French anger over S&P downgrade blunder
EU may impose stricter rules on credit agencies after S&P mistakenly announced it would downgrade France's 'AAA' rating.
Last Modified: 11 Nov 2011 20:41
Michel Barnier, EU internal markets chief, plans to unveil stricter measures to curb credit agency power [Reuters]

The European Union has said that it plans to tighten the reins on credit-rating agencies one day after Standard and Poor's (S&P) mistakenly downgraded France, stoking fears among investors that the eurozone debt crisis had engulfed one of the region's pillars.

Michel Barnier, EU internal markets commissioner, said on Friday that the mistake was "serious" and underlined "that in the current tense and volatile market situation, market players must exercise discipline and demonstrate a special sense of responsibility".

"There have been lots of rumours about an imminent downgrade and clearly anything that's likely to spook the markets and push up the cost of French borrowing is something that the French government clearly is going to criticise very strongly."

- Al Jazeera's Jacky Rowland, Paris

S&P had issued the erroneous message to subscribers on Thursday, saying that it was downgrading France's "AAA" credit rating. The message stood for an hour and a half before being retracted.

Though the retraction stated that the message resulted from a technical erro,r and not from any action S&P intended to take against France, some European markets and the US financial market, which were still open at the time, were left affected.

French bonds were hammered on Thursday, with yields on 10-year paper spiking about a quarter of a percentage point, their largest jump since before the euro was launched in 1999.

The euro gained sharply against the US dollar following the retraction, in a sign of investors' relief.

France, which is fighting hard to retain its top rating in the face of pressure on its debt bonds, has reacted angrily, reinforcing wide criticism of the three big agencies: S&P, Moody's and Fitch.

Francois Baroin, the French finance minister, called the error "quite shocking" and asked regulators to immediately investigate its causes and consequences.

Al Jazeera's Jacky Rowland, reporting from Paris, said there has been "absolute outrage" in France over the blunder.

"France is trying to hang on for grim life, if you like, to this cherished 'AAA' rating," she explained.

"There have been lots of rumours about an imminent downgrade and clearly anything that's likely to spook the markets and push up the cost of French borrowing is something that the French government clearly is going to criticise very strongly."

Strict measures

In a raft of new proposals, including judicial action, Barnier said that he aims to reduce reliance on ratings, increase competition, increase transparency in sovereign debt ratings and toughen liability in case of misconduct.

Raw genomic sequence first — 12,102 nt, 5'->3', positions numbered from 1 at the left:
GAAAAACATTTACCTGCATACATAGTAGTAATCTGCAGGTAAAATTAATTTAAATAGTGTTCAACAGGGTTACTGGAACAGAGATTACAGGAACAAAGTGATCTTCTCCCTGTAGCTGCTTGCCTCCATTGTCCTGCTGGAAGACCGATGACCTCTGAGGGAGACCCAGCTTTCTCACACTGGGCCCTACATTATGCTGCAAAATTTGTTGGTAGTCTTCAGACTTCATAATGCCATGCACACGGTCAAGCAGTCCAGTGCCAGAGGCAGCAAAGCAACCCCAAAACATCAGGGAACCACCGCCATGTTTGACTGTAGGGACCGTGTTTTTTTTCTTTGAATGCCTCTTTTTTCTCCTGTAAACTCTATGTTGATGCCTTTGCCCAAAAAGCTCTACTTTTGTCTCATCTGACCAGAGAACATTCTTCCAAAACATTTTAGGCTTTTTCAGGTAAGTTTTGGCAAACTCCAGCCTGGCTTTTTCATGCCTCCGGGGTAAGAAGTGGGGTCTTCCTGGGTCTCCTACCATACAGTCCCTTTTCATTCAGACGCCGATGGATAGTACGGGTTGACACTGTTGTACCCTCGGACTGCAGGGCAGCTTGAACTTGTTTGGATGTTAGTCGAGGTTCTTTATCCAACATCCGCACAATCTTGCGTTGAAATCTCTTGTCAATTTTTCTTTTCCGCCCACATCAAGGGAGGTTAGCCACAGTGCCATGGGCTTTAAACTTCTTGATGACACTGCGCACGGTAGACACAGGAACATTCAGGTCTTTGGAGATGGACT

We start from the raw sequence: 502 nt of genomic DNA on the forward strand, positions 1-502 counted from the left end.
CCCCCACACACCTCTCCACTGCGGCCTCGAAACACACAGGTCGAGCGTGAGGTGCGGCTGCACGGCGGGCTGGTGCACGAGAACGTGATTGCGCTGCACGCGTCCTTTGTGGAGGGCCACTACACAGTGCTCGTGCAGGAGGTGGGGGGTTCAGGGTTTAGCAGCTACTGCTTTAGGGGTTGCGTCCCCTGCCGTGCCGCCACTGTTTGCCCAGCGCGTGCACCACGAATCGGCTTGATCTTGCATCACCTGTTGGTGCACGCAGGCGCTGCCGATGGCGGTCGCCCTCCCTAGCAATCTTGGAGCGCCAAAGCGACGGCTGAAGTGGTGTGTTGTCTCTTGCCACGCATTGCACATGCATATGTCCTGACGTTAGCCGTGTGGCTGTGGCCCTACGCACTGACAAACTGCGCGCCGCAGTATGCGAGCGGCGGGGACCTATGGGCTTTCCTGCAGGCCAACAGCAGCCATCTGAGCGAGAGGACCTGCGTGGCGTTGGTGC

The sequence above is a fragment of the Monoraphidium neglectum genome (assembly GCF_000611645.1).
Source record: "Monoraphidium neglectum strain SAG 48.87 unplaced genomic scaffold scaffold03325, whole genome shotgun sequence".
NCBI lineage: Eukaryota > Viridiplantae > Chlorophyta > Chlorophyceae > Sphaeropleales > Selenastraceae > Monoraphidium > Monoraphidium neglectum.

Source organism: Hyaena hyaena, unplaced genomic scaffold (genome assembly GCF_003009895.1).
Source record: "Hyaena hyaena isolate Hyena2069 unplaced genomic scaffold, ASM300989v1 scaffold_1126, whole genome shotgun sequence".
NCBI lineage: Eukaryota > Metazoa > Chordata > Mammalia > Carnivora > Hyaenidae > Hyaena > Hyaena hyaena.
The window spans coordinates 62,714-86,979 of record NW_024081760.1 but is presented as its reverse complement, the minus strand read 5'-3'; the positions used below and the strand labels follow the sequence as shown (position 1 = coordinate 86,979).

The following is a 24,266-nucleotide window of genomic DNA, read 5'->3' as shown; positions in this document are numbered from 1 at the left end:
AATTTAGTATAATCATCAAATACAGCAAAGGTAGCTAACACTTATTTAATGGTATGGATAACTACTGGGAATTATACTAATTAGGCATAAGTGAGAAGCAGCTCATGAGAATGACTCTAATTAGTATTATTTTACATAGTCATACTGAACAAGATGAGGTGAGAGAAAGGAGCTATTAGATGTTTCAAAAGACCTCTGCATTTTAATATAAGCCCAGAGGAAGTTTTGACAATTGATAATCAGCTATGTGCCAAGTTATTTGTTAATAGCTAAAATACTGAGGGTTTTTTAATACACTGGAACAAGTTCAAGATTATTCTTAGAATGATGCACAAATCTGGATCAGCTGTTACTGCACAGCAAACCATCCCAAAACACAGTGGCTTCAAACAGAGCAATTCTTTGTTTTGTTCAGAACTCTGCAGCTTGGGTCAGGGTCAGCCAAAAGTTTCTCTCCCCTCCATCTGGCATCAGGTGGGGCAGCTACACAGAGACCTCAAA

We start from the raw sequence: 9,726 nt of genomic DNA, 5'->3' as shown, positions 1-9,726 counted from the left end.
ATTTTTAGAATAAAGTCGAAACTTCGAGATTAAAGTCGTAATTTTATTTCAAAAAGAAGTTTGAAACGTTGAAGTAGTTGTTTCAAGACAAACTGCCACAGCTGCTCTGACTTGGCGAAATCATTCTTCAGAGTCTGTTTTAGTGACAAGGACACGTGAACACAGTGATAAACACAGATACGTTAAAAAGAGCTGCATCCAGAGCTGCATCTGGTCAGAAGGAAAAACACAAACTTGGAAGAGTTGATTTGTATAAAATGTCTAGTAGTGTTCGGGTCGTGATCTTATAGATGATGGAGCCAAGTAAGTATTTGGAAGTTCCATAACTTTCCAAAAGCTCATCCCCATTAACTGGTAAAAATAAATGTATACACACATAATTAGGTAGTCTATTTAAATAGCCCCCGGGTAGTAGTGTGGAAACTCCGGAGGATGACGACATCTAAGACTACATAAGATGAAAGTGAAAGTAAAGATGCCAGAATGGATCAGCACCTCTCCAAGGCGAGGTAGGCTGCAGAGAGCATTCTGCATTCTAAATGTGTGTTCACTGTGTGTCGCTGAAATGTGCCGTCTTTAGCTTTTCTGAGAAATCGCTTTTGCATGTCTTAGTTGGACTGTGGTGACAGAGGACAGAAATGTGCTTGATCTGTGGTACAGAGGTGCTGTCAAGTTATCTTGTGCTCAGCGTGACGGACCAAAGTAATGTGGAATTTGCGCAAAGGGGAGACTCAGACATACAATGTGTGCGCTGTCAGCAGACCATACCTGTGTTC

Scrutiny of the ratings agencies has been bolstered across the 27-nation EU through this year's setting up of the European Securities and Markets Authority (ESMA), which requires them to register and sets rules for more transparency, as well as wielding the threat of sanctions in case they violate the rules.

ESMA, which has registered a couple of dozen operators to date, can currently withdraw an agency's license, order criminal action or slap fines amounting to up to 20 per cent of annual takings.

Barnier wants to toughen sanctions "creating a European framework for civil liability in the case of serious misconduct or gross negligence".

Because rules differ across the union, the new proposals would enable any EU state or investor to demand damages before a civil court for losses liable to a credit-rating agency.

Yearly 'rotation'

The proposals will also seek to whittle away the role of the agencies by urging banks and other financial institutions to do their own credit-rating homework rather than systematically calling on the agencies.

They will also reduce reliance on ratings agencies by demanding a yearly "rotation" in contracts, a source close to the proposals said.

While Barnier's spokeswoman Chantal Hughes confirmed that the EU had given up any idea of creating its own agency "at this stage", she said "we will propose specific measures to promote competition and diversity".

This could include, for example, the publication of an EU ratings index giving all ratings on a country by all agencies, including small and nascent companies, a source said.

Barnier intends to unveil his proposed legislation in Brussels on Tuesday.

Al Jazeera and agencies
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